Arthur and Merlin Merlin provides answers, and Arthur asks questions.[citation needed] Merlin has unbounded computational ability (like the wizard Merlin). In interactive proof systems, Merlin claims the truth of a statement, and Arthur (like King Arthur), questions him to verify the claim.
Paul and Carole Paul asks questions, and Carole provides answers. In the solution of the Twenty Questions problem,[28] Paul asked questions (standing in for Paul Erdős) and Carole answered them ("Carole" is an anagram of "oracle"). Paul and Carole were also used in combinatorial games, in the roles of pusher and chooser.[29]
Arthur and Bertha Arthur is the "left", "black", or "vertical" player, and Bertha is the "right", "white", or "horizontal" player in a combinatorial game. Additionally, Arthur, given the same outcome, prefers a game to take the fewest moves. Contrarily, Bertha prefers a game to take the most moves.[30]

Physics[edit]

The names Alice and Bob are also often used to name the participants in thought experiments in physics.[31][32] More alphabetical names are used as required, e.g. "Alice and Bob (and Carol and Dick and Eve)".[33]

See also[edit]

References[edit]

  1. ^ a b c d Rivest, Ron L.; Shamir, Adi; Adleman, Len (February 1, 1978). "A Method for Obtaining Digital Signatures and Public-key Cryptosystems". Communications of the ACM. 21 (2): 120–126. CiteSeerX 10.1.1.607.2677. doi:10.1145/359340.359342. ISSN 0001-0782. S2CID 2873616.
  2. ^ Newton, David E. (1997). Encyclopedia of Cryptography. Santa Barbara California: Instructional Horizons, Inc. p. 10.
  3. ^ Rivest, Ron L.; Shamir, Adi; Adleman, Len (April 1977). On Digital Signatures and Public-Key Cryptosystems. Cambridge MA: Massachusetts Institute of Technology.
  4. ^ Rivest, Ron L.; Shamir, Adi; Adleman, Len (September 20, 1983) [1977]. Cryptographic Communications System and Method. Cambridge MA. 4405829.
  5. ^ Brown, Bob (February 7, 2005). "Security's inseparable couple: Alice & Bob". NetworkWorld.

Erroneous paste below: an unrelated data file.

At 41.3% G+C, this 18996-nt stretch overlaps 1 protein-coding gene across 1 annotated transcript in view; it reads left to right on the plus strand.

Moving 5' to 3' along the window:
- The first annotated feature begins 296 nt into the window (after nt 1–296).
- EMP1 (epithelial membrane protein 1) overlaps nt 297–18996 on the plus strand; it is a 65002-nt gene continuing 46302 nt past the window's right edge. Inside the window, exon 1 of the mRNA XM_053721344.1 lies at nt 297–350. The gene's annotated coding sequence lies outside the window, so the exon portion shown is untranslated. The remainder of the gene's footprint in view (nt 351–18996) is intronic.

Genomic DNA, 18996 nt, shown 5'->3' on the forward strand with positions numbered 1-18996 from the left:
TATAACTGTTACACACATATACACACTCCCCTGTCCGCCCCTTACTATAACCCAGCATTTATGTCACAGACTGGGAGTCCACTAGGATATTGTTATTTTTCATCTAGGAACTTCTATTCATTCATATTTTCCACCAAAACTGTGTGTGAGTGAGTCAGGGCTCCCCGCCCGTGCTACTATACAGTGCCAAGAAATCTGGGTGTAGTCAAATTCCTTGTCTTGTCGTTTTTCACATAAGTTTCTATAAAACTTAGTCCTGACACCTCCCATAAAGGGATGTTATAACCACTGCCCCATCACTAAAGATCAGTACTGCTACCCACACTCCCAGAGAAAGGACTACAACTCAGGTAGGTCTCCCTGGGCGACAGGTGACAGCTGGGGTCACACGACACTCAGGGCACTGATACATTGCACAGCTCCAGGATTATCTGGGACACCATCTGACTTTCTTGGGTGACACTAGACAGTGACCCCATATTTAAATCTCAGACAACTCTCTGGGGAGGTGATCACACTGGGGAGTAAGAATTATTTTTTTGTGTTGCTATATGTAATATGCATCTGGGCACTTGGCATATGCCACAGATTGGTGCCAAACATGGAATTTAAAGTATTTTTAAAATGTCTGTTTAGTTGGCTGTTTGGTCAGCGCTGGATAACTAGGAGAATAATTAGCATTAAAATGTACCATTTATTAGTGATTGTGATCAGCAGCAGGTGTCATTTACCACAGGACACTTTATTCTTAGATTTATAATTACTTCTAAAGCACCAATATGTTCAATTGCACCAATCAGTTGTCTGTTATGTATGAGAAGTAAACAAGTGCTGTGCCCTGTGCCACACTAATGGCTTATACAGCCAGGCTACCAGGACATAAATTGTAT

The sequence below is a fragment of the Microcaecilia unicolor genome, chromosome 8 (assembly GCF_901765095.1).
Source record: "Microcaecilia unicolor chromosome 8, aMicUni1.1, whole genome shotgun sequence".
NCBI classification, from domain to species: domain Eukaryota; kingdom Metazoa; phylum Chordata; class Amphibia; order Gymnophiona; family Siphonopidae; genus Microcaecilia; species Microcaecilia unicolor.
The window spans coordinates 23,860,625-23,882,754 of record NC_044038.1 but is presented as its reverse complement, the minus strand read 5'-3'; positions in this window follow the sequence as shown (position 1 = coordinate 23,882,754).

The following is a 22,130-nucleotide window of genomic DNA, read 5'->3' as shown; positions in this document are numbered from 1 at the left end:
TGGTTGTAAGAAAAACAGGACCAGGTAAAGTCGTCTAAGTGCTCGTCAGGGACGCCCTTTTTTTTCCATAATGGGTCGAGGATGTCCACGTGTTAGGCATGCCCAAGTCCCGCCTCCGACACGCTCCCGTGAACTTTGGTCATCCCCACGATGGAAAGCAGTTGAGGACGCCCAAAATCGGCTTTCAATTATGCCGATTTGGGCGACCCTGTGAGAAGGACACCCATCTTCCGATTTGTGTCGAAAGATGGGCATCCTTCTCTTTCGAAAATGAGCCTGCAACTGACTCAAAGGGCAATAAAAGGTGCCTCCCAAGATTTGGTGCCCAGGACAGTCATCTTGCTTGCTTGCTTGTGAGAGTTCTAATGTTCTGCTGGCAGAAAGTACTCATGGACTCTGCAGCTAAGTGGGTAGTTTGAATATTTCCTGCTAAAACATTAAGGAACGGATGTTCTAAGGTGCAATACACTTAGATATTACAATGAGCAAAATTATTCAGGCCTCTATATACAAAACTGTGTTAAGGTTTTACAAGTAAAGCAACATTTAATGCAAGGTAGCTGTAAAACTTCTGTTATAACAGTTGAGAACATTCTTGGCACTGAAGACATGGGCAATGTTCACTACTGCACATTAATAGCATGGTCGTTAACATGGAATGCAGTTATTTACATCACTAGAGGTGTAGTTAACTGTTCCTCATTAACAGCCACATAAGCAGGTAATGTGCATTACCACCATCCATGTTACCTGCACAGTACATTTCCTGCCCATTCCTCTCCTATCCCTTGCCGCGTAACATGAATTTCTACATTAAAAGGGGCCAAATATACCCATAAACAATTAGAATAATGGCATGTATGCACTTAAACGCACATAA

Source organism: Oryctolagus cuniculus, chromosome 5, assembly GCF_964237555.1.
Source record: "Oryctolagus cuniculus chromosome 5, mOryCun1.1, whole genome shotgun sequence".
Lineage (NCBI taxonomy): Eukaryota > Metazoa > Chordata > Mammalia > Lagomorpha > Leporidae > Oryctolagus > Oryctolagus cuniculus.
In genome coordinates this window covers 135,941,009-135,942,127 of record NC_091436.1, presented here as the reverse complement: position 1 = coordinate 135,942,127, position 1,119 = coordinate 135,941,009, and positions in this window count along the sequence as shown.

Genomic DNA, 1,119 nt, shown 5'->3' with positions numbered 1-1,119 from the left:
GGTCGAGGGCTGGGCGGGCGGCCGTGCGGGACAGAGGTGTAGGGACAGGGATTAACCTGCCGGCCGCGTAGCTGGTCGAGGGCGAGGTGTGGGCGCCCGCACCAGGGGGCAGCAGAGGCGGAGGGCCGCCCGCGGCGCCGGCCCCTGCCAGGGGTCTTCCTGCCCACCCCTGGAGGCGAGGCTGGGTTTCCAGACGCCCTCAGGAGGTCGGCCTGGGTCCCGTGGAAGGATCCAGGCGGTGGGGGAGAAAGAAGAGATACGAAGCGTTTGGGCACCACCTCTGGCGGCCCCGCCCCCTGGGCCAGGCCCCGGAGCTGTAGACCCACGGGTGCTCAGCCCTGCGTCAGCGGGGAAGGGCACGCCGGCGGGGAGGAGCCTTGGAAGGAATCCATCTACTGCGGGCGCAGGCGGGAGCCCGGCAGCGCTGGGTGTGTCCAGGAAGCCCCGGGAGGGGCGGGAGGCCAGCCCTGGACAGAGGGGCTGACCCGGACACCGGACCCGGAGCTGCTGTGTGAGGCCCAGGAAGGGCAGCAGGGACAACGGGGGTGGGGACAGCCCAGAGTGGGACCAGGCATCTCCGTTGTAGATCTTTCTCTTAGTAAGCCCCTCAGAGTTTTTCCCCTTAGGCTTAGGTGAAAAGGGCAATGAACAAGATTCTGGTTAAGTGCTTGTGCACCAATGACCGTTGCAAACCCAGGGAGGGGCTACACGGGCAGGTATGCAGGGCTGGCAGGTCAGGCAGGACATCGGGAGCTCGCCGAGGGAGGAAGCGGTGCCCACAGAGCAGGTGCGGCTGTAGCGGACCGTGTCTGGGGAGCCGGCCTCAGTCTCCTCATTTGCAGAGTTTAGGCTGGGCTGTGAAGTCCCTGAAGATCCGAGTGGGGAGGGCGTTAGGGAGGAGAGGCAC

6. ^ Rabin, Michael O. (1981). How to exchange secrets with oblivious transfer. Aiken Computation Lab, Harvard University. Technical Report TR-81.
  7. ^ Blum, Manuel (November 10, 1981). "Coin Flipping by Telephone a Protocol for Solving Impossible Problems". ACM SIGACT News. 15 (1): 23–27. doi:10.1145/1008908.1008911. S2CID 19928725.
  8. ^ Blum, Manuel (1983). "How to exchange (Secret) keys". ACM Transactions on Computer Systems. 1 (2): 175–193. doi:10.1145/357360.357368. S2CID 16304470.
  9. ^ Cattaneoa, Giuseppe; De Santisa, Alfredo; Ferraro Petrillo, Umberto (April 2008). "Visualization of cryptographic protocols with GRACE". Journal of Visual Languages & Computing. 19 (2): 258–290. doi:10.1016/j.jvlc.2007.05.001.
  10. ^ Gordon, John (April 1984). "The Alice and Bob After Dinner Speech". Zurich.
  11. ^ Bennett, Charles H.; Brassard, Gilles; Robert, Jean-Marc (1988). "Privacy Amplification by Public Discussion". SIAM Journal on Computing. 17 (2): 210–229. doi:10.1137/0217014.
  12. ^ Schneier, Bruce (2015). Applied Cryptography: Protocols, Algorithms and Source Code in C. Hoboken, NJ: John Wiley & Sons. ISBN 978-0-471-59756-8.
  13. ^ Xue, Peng; Wang, Kunkun; Wang, Xiaoping (2017). "Efficient multiuser quantum cryptography network based on entanglement". Scientific Reports. 7 (1): 45928. Bibcode:2017NatSR...745928X. doi:10.1038/srep45928. ISSN 2045-2322. PMC 5379677. PMID 28374854. An example from quantum cryptography with Alice, Bob, Carol, and David.
  14. ^ Tanenbaum, Andrew S. (2007). Distributed Systems: Principles and Paradigms. Pearson Prentice Hall. p. 171;399–402. ISBN 978-0-13-239227-3.